Tucson singer Linda Ronstadt speaks on Parkinsons diagnosis

Linda Ronstadt

Legendary singer-songwriter and Tucson native, Linda Ronstadt, will open up about her career, living with Parkinson’s and more in a revealing interview for CBS Sunday Morning on Sunday, February 3.

Ronstadt, who is 72, has sold more than 100 million records and is known for such hits as “You’re No Good,” “It’s So Easy,” and “Blue Bayou.”

Ronstadt told CBS correspondent Tracy Smith she noticed something was wrong with her voice in 2000. The problem emerged when she tried singing and couldn’t. She then found herself yelling at concerts rather than singing.

Ronstadt played her last show in 2009, and retired from the stage before she knew what was really happening to her. In 2013 she was diagnosed with Parkinson’s.

Today, Ronstadt can no longer sing. “I can’t even sing in the shower,” she said.

She has not disappeared, however. Last fall, before a packed house, Ronstadt appeared on stage at a theater in Los Angeles to talk about her music and her life. And this week, Ronstadt will release her first-ever live album, “Linda Ronstadt Live in Hollywood,” which includes 12 songs from a 1980 concert originally shot for an HBO special.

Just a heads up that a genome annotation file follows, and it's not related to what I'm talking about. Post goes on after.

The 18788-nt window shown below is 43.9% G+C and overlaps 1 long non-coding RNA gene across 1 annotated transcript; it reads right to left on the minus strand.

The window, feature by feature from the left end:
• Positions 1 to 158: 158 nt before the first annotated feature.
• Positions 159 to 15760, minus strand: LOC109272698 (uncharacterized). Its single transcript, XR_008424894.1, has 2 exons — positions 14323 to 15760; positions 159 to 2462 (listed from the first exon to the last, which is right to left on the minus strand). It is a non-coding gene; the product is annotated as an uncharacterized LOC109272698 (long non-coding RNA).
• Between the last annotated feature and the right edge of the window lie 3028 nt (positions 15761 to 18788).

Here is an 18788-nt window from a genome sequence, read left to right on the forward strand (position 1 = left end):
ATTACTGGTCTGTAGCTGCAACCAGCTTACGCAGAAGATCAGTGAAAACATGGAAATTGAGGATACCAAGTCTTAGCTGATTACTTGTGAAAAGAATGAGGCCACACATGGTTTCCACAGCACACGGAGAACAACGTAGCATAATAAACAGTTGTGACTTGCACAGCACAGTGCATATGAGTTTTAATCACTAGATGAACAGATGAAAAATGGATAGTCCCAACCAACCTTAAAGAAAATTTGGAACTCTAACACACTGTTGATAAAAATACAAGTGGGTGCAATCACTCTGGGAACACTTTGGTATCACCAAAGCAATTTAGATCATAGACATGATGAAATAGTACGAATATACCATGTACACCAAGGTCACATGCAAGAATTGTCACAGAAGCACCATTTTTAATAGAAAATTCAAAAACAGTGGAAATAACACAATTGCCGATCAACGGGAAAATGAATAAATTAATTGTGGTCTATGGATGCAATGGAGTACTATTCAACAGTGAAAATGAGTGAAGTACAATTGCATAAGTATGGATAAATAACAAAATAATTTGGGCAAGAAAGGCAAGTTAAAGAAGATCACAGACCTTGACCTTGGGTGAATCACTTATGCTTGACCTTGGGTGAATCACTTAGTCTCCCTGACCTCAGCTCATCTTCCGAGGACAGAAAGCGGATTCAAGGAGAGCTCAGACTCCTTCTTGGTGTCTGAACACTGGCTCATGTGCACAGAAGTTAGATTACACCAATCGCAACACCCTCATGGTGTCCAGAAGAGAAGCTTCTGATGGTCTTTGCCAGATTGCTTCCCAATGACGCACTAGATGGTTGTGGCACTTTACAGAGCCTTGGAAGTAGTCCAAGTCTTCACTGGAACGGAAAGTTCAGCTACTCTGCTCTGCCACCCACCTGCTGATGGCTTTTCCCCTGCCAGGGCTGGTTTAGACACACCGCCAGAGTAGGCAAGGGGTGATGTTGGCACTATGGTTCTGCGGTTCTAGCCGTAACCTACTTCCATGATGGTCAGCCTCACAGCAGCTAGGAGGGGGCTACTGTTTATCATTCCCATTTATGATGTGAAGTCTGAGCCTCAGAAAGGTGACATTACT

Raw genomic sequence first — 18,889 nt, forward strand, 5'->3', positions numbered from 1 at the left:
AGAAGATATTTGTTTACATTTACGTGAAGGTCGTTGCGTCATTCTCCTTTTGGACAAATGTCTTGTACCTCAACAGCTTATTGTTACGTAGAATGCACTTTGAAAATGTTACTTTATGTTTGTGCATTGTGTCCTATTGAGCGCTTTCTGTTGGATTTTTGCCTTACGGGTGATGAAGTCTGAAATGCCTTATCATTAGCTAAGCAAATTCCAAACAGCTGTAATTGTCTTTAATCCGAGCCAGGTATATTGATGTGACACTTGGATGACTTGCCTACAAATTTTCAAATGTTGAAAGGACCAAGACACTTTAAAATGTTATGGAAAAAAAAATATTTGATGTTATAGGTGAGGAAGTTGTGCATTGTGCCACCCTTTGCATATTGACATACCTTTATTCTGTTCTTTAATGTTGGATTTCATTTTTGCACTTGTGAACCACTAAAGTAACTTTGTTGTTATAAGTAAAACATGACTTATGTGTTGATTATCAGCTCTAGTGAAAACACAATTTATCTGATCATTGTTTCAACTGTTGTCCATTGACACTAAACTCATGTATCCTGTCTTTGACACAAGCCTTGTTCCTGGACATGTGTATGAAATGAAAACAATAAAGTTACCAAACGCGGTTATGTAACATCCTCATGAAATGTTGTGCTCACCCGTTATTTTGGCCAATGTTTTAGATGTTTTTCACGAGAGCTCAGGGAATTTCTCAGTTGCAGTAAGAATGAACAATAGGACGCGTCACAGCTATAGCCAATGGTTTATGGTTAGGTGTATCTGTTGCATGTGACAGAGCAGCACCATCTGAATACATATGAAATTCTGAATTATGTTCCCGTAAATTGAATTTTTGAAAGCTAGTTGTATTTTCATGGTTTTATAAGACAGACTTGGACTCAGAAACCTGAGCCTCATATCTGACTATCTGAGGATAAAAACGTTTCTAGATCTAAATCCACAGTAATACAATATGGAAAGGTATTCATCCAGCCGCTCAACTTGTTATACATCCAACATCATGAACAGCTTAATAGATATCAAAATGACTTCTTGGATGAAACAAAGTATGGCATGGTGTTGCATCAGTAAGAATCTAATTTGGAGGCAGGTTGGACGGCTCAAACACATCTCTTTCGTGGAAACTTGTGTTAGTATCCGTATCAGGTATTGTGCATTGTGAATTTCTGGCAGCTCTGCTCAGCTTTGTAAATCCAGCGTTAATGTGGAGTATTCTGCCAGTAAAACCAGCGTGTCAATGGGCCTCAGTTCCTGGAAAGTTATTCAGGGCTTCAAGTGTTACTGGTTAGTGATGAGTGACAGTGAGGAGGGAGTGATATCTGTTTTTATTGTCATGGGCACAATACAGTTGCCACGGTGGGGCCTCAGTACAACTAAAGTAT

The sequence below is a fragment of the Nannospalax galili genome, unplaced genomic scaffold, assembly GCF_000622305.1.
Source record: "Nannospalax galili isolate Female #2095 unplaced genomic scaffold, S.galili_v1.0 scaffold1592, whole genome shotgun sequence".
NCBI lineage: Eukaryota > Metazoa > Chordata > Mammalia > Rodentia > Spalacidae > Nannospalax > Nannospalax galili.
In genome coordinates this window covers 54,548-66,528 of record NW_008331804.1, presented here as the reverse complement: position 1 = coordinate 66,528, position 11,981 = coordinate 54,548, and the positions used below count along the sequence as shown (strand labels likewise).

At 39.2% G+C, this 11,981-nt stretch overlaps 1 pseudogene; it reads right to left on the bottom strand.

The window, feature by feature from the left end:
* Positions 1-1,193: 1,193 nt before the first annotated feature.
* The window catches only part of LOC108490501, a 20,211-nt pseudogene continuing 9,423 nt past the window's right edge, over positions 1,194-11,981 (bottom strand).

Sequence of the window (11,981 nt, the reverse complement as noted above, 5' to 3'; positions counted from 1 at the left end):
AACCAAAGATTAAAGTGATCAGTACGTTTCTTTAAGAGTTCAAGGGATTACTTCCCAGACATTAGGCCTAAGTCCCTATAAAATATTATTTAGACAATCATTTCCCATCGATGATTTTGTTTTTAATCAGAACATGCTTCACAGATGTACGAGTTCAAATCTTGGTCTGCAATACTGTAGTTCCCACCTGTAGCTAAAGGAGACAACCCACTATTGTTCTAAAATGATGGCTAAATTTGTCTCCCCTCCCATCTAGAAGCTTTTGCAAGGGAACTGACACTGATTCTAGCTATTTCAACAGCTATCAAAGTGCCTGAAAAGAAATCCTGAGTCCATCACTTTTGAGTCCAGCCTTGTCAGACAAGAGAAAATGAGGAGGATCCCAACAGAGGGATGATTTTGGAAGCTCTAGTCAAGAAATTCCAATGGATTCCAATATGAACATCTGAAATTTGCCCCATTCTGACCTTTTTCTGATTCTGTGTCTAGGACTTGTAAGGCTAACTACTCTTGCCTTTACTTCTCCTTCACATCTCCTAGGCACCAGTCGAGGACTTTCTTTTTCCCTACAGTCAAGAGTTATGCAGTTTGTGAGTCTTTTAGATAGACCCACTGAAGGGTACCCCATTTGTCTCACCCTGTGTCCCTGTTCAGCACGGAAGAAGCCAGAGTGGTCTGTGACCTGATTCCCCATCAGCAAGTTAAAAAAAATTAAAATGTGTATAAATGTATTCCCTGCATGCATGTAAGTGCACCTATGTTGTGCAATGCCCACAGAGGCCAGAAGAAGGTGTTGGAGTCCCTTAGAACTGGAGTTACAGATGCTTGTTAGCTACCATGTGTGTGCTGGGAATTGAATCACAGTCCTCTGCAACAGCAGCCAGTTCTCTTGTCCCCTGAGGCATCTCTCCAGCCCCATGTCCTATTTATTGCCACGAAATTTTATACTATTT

Also in the wide-ranging interview, Ronstadt talked with Smith about her life today.

She talks about the future and hopes for a cure for Parkinson’s. “I’m sure they’ll find something eventually,” she said. “They’re learning so much more about it every day. If not, I mean, I’m 72. We’re all going to die. So, they say people usually die with Parkinson’s. They don’t always die of it because it’s so slow-moving. So, I’ll figure I’ll die of something. And I’ve watched people die, so I’m not afraid of dying. I’m afraid of suffering, but I’m not afraid of dying.”

Ronstadt was born in Tucson in 1943 to a family that was already well established in the area as ranchers. The city has even dedicated several buildings in the area to the Ronstadt name.

Watch a preview clip here and be sure to tune in to CBS Sunday Morning for the full interview.